Thursday, February 22, 2018

Making it easier to read ebooks again

Posted by: Angela Korra'ti
Holding the Kindle Oasis

Like a lot of writers—and really, a lot of creative people in general—I’ve been feeling a heavy hit to my ability to create art in the current political climate. I’ve seen a lot of different folks talk about their strategies for trying to rekindle that ability, and I am certainly trying several myself. One of these is an attempt to reconnect with what made me want to be a writer in the first place: the simple joy of reading a book.

And given that I’m a tech nerd who loves her some ebooks, this has meant making some changes in how I do that!

For the last few years my reading device of choice has been a Nook tablet. This has been partly because of my day job, where a big focus of what I do is testing web pages, and sometimes being able to do so on a mobile device is useful. So cutting down on the number of devices I carry with me on a daily commute was a goal. But a few things have all combined to make me want to switch back to an e-ink device to read my books.

One: Like it or not, I’m getting older and my eyes are getting weaker. I’ve had to start wearing reading glasses. And given that I spend a great deal of my day staring at various screens, reducing that by even a little will help make my eyes happier. Particularly if I’m reading in the evenings, after spending a long day working on computers at work as well as my computer at home.

Two: My day job’s focus has shifted and I haven’t had to do as much device testing in the last few years. So having a device with me that’s capable of doing web page testing is less important.

Three: I’ve been making an effort to cut down on the ways my mobile devices can distract me. Part of this has involved turning off almost all notifications they give me, as well as removing almost all social media apps from them (with the exception of Twitter, which I keep on my phone so I can check local traffic on my commutes).

And with that in mind, I’ve remembered how very nice it is to read on an e-ink device that has just one purpose in life: showing me whatever book I want to read. It can’t distract me with Facebook, or games, or the Internet in general.

(“Well, Angela,” I hear some of you suggesting, “you know what else does that? Print books!” You are correct, Internet readers. Let it be noted for the record that I do also want to return to my backlog of unread print books in my library, too! But this post is specifically about digital reading.)

The end result of all this?

I’ve gotten myself a new e-ink reader. Specifically, and to my own surprise, a Kindle Oasis. I didn’t buy a new e-ink Nook out of strong concern about the future of Barnes and Noble as a viable store. And while I do the majority of my ebook purchases from Kobo these days, they still don’t have a major presence in the States. So what kept me from getting a Kobo device was the low likelihood of being able to go talk to someone in person if it should happen to break.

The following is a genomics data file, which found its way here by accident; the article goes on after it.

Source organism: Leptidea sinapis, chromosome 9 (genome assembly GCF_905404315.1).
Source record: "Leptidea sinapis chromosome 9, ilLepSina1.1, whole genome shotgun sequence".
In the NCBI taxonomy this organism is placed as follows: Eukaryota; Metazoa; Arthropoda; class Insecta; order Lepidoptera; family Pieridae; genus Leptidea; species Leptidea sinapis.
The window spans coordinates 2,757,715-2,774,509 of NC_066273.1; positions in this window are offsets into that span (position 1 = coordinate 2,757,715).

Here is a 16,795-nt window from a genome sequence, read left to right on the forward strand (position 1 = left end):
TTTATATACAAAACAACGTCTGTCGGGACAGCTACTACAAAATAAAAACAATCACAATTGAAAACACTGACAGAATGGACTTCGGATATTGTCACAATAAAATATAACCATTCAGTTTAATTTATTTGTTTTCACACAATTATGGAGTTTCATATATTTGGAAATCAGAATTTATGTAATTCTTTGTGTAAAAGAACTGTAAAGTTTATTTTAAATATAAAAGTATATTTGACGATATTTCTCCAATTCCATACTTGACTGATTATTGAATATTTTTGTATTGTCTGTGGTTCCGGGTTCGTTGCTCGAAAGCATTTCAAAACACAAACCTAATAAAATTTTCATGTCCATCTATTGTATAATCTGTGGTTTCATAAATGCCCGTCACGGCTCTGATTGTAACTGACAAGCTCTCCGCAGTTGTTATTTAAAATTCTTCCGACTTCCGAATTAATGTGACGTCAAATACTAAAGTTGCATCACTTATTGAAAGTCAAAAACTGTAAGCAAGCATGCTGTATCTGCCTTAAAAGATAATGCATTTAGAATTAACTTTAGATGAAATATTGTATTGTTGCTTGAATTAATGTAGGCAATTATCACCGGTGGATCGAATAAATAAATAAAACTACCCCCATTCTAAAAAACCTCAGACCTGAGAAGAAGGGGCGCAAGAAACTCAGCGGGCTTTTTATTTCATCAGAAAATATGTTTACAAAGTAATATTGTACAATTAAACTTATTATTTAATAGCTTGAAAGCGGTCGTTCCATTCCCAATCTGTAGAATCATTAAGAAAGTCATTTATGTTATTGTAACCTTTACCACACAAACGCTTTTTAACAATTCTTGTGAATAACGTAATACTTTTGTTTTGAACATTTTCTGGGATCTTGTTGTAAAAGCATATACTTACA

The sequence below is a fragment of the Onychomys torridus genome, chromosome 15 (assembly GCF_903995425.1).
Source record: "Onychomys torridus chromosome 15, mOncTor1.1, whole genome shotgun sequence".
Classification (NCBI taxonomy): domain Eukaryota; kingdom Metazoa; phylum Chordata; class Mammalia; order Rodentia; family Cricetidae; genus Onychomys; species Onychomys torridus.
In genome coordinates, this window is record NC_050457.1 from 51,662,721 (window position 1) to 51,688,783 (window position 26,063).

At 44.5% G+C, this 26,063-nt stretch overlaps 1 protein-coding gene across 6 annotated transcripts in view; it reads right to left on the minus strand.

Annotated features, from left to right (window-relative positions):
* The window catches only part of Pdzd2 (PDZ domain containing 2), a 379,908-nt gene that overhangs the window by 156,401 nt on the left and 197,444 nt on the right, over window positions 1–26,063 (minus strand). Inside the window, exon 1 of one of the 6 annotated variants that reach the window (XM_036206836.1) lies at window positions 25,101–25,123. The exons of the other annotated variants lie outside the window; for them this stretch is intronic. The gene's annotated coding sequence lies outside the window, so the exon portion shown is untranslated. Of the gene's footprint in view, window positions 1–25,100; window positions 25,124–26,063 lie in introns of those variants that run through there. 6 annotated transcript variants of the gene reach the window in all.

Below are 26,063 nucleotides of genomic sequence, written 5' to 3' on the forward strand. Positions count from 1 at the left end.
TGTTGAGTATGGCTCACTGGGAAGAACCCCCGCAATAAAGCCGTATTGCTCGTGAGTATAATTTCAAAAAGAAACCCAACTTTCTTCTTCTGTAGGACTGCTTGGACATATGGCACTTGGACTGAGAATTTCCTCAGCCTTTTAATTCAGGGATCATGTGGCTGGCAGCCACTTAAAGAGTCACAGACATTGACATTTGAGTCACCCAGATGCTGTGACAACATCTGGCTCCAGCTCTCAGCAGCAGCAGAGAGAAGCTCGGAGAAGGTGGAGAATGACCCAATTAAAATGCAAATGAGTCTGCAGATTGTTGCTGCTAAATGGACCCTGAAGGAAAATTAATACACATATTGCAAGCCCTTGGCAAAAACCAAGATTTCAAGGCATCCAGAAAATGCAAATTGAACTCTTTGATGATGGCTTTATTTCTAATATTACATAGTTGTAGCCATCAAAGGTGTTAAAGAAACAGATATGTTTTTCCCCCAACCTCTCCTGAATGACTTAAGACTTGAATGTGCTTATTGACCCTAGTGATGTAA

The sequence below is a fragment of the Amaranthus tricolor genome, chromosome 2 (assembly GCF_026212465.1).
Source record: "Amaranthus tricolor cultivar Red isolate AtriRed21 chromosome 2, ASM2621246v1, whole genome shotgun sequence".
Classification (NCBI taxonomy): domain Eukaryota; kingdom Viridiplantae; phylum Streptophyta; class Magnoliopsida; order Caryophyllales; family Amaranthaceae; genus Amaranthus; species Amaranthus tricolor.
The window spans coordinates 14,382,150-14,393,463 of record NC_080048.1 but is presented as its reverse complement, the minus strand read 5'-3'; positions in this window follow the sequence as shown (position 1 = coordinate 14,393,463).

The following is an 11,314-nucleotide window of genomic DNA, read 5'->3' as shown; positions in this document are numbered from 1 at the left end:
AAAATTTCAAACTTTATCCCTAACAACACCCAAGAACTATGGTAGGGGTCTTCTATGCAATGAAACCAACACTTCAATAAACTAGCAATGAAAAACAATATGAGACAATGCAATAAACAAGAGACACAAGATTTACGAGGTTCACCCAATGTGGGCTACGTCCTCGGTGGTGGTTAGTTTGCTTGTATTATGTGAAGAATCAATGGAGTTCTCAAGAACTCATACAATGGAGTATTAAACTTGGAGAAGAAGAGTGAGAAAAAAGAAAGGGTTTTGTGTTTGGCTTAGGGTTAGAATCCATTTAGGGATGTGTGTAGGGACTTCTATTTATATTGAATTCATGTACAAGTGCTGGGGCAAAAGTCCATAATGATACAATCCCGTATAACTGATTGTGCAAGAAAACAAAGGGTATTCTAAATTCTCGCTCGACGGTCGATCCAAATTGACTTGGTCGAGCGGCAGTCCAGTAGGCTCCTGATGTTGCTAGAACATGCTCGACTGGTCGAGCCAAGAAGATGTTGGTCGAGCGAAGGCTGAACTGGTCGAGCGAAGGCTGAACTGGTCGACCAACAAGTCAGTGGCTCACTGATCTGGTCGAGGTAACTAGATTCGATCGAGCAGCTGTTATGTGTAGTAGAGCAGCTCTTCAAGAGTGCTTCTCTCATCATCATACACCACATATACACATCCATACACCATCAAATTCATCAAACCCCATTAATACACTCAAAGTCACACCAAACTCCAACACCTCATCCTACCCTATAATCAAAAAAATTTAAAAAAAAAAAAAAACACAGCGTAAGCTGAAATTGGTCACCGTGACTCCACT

Which left Amazon as my only other major option. And the good thing about the Oasis is, good gods this thing is pleasant to hold. It’s specifically designed to be held one-handed, with buttons I can click on with my thumb to turn the pages. Which will make reading on the bus a lot easier, particularly if I have to stand while I’m doing it. (A big risk, on the Seattle bus systems!)

Its screen is very crisp and clear, which is a bonus for my less-young-than-I’d-like eyes. And since the screen is backlit and can even adjust to ambient light, it’ll be easier for me to use it to read in low-light conditions. Like, say, a dimly lit bus during a Seattle winter.

With a nice origami-style cover for it, I can also stand it up to read hands-free. I like to read during my lunch break—and sometimes during dinner as well. So the ability to stand the reader up is critical.

Ready to Read
The one major drawback with dealing with an Amazon device now is that it doesn’t talk EPUB, which I do find annoying. But I am also very familiar with Calibre, having used it for years now to manage my huge ebook library. So I’m easily capable of converting an EPUB to a MOBI, and using Amazon’s Send to Kindle utility to shoot a given book over to the device.

Given the size of my library (we’re talking over 1,700 titles here, people, and that’s just my ebooks), it’s not practical for me to try to shove the entire lot of it onto the device at once. So I’ve had to think instead about doing it in waves. This means I’ve had to focus a bit more on the idea of “what do I think I’ll actually want to read next?”

But really, that’s all to the good. Because the entire point here is to reconnect me with my books. And so far, I’ve already started reading two different things on the Oasis!

I’m very much looking forward to reading more.

Angela writes the Free Court of Seattle urban fantasy series as Angela Korra’ti, and the Rebels of Adalonia epic fantasy trilogy as Angela Highland! Come geek out with her about books—her own, yours, or anybody else’s!—on her website at, on Facebook, or on Twitter!

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